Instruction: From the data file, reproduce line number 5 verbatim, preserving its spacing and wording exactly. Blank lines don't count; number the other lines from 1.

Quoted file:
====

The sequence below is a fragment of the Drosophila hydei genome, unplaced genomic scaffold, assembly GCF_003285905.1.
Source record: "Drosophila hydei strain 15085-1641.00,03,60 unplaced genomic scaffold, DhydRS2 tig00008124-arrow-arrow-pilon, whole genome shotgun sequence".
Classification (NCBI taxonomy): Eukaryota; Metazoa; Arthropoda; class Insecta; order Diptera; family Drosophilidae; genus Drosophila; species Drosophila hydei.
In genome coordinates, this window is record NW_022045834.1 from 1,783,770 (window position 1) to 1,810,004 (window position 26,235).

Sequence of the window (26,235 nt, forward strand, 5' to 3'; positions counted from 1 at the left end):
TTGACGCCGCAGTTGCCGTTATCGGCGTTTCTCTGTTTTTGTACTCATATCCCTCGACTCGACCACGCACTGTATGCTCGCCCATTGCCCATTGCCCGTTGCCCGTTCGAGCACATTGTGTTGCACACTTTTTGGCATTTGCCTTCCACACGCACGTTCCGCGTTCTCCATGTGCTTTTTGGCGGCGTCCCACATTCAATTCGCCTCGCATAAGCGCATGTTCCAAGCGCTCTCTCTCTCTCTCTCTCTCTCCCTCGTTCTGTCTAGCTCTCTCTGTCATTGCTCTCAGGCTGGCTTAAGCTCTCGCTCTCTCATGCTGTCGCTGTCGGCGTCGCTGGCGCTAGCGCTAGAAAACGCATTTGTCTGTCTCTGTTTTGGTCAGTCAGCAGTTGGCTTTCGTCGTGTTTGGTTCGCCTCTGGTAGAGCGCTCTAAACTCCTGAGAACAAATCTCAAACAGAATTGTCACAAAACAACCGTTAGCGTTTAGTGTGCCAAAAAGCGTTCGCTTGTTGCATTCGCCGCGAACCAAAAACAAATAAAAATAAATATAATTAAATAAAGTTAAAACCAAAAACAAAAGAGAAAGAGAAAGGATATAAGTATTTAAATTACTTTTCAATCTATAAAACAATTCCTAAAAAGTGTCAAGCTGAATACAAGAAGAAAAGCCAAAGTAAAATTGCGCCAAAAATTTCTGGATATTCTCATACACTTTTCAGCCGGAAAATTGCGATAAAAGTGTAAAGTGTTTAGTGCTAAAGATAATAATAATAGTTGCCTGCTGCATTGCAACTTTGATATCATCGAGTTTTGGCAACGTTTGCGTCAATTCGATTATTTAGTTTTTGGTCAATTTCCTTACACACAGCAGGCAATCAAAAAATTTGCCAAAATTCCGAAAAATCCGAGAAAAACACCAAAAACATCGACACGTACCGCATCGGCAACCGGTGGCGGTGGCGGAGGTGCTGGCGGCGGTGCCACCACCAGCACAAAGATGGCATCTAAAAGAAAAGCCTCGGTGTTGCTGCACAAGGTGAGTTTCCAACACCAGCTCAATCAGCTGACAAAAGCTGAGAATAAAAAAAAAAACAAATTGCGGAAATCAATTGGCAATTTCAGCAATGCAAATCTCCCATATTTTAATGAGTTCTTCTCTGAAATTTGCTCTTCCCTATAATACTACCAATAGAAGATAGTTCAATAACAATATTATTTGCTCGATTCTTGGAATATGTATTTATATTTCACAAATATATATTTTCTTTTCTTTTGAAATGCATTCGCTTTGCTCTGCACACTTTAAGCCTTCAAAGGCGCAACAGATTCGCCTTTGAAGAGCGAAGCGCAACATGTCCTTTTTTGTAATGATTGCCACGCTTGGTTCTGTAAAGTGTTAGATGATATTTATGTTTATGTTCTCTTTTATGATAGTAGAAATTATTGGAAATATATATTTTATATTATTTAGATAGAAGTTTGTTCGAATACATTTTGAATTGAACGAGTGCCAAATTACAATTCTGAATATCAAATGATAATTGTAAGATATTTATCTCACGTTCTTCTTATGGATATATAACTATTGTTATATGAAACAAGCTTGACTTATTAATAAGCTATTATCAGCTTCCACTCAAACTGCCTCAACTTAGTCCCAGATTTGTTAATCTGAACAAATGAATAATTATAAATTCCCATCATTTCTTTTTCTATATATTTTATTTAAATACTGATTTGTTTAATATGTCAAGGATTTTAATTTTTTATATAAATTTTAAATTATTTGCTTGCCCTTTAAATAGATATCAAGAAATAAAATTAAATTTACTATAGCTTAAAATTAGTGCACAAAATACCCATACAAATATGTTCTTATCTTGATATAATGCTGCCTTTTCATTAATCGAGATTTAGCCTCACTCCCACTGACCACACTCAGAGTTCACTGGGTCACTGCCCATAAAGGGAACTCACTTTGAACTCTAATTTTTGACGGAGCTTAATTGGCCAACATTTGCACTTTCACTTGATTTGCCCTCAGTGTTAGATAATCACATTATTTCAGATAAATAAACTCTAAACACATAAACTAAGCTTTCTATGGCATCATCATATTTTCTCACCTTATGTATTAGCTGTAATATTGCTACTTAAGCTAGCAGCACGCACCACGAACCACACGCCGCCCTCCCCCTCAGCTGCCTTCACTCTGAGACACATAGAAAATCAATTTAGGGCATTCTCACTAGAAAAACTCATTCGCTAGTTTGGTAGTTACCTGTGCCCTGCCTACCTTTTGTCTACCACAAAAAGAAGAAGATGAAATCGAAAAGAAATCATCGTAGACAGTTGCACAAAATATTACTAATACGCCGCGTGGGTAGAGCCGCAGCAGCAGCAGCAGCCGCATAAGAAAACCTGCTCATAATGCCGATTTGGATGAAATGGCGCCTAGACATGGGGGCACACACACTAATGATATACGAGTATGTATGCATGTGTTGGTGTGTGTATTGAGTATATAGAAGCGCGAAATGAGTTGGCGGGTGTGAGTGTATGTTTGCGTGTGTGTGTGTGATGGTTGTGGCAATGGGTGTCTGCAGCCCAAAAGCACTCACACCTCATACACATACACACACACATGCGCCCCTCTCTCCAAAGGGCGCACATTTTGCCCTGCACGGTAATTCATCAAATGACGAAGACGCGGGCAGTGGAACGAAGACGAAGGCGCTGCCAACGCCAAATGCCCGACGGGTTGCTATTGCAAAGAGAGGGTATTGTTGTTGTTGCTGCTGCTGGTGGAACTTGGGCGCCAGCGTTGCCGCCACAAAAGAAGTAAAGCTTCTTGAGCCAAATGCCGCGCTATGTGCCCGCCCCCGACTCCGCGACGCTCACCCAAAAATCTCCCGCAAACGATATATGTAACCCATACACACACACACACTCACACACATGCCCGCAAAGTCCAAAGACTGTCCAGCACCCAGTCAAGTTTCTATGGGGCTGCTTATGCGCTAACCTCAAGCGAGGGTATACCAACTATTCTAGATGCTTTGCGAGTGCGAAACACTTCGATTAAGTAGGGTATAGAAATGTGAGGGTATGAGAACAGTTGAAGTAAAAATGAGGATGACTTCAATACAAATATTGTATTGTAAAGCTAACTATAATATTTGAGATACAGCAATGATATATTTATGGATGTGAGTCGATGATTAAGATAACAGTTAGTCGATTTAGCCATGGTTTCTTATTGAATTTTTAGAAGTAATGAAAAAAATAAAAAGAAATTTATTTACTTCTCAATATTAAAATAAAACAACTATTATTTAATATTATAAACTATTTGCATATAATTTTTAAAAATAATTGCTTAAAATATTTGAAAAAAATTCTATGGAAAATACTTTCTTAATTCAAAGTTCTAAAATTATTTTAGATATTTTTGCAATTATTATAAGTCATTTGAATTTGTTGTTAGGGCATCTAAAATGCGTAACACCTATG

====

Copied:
Sequence of the window (26,235 nt, forward strand, 5' to 3'; positions counted from 1 at the left end):